Why we need baseball in these trying times - Michael's essay
These troubled days, it's dangerous for an old guy in a trench coat to spend too much time staring at school kids in a playground. They had brought their mitts and a bat to school hoping they might get in a little practice even if it was close to freezing. These are true fans. They are not even teenagers yet and they have found their game. I would wager heavily that their fathers, perhaps even their grandfathers, play catch with them. I still do with my sons, now all grown up.
Early spring when the teams head north, is the time when diehard and even occasional fans begin thinking about the coming summer. It is also the time when baseball writers, novelists, poets, and winter-wearied political reporters begin to craft eloquent prose about spring, renewal and baseball as a metaphor for life. Some of it is good, some is pure cheese, little of it memorable. Which will bring out the baseball haters who say the game is slow, dull, boring. To which I say - hooray! Every once in awhile we could do with a little slow, dull, boring.
Terror attacks, weather from hell, bubble gum movies, suicide bombers, a stalled economy, hyperactive media, Donald Trump, Rob Ford, voicemail, world tensions - things we trust, generally falling apart. Boring old baseball represents relief, a retreat from a world too much with us. A baseball game can shift our attention and freeze it for a moment in a way no other sport can. It can, as the late commissioner Bart Giamatti wrote, slow down time even capture it. "Keep hitting," he said, "keep the rally going and you have defeated time."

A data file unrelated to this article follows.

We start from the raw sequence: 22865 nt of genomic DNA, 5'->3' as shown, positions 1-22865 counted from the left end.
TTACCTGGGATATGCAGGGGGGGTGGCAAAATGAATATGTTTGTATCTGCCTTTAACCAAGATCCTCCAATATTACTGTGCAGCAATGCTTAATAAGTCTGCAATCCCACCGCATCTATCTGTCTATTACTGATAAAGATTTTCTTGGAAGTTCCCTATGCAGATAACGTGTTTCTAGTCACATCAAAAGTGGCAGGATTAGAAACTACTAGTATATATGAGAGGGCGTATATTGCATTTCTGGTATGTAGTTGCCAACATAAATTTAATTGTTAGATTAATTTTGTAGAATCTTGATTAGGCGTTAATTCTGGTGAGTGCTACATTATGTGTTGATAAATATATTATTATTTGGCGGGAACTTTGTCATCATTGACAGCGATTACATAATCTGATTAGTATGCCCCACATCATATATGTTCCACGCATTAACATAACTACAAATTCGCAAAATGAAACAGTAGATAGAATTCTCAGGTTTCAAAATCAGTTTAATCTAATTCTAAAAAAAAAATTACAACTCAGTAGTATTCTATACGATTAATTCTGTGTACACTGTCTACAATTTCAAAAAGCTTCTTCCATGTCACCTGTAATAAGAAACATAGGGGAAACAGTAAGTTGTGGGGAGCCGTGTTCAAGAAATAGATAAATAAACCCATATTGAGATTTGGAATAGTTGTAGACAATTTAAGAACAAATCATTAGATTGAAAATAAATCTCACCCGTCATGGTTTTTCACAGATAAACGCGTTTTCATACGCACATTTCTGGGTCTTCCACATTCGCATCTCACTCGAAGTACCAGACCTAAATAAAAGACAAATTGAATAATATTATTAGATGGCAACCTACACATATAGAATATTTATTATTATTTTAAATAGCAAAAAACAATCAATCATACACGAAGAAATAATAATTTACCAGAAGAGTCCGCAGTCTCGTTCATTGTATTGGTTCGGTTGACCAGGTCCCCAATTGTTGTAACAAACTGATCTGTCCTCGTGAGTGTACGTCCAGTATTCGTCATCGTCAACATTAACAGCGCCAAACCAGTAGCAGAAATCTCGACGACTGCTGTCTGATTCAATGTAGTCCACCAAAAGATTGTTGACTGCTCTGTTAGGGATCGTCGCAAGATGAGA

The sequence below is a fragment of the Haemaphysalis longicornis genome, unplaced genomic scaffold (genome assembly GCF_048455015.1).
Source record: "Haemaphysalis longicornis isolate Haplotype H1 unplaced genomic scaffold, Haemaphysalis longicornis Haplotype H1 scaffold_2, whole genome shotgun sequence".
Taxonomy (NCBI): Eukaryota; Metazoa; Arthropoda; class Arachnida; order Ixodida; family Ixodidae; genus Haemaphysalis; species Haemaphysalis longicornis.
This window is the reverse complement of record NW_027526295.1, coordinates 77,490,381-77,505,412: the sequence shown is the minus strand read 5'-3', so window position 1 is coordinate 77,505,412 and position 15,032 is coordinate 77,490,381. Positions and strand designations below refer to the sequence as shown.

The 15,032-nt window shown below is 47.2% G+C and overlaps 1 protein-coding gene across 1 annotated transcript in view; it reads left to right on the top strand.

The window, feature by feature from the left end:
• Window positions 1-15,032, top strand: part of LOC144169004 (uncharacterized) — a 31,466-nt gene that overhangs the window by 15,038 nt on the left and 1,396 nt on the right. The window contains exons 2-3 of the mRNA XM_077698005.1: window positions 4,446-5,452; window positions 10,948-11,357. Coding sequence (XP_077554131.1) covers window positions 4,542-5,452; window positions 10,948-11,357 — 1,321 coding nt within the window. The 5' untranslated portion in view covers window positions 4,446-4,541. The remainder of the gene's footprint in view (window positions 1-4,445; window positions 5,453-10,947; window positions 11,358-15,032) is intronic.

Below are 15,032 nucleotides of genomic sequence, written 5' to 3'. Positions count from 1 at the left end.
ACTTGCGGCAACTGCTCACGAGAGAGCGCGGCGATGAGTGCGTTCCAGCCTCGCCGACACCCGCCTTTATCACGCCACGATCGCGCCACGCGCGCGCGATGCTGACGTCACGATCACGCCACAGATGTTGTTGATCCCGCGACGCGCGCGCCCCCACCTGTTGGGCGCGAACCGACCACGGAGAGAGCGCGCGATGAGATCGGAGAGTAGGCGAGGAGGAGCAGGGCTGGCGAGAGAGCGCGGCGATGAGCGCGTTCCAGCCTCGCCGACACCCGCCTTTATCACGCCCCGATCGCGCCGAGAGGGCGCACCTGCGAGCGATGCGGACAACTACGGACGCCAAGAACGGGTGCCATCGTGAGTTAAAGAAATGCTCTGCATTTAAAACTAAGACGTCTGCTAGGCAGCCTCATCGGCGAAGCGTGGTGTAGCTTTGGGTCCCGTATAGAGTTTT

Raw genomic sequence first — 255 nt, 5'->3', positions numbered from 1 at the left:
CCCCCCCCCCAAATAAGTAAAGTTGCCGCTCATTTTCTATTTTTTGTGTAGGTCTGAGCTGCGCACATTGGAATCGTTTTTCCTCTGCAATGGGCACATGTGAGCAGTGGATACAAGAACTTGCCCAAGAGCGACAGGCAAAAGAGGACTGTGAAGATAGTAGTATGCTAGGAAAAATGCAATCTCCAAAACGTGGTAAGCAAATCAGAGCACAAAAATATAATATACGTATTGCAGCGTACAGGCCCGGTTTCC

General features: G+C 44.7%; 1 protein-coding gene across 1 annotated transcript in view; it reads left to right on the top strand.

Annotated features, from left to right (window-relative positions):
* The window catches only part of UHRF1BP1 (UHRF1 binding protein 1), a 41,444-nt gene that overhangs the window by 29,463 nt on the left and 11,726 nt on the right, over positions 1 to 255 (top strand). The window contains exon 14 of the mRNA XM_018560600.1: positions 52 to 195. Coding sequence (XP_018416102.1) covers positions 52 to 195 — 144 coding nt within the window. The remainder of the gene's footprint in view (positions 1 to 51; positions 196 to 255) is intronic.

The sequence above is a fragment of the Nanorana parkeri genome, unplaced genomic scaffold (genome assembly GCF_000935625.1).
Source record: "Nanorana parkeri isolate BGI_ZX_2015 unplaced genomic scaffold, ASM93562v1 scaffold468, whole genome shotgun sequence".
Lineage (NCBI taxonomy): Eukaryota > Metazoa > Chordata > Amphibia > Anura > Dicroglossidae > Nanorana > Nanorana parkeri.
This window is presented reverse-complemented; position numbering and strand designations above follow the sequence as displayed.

Yes, I know all about how big money and drugs have despoiled the essence of the game. I know it is a business like any other where owners want to make healthy profits. I realize all that. But when you see ten and twelve-year old boys and girls playing a ball and bat game that hasn't changed much in a hundred and fifty years, old loyalties get dusted off, old rivalries take on new life.
We may be in the bleachers watching grownups play a child's game, but in our heads we are all back in the playground in the spring of our lives.
Click 'listen' above to hear Michael's essay.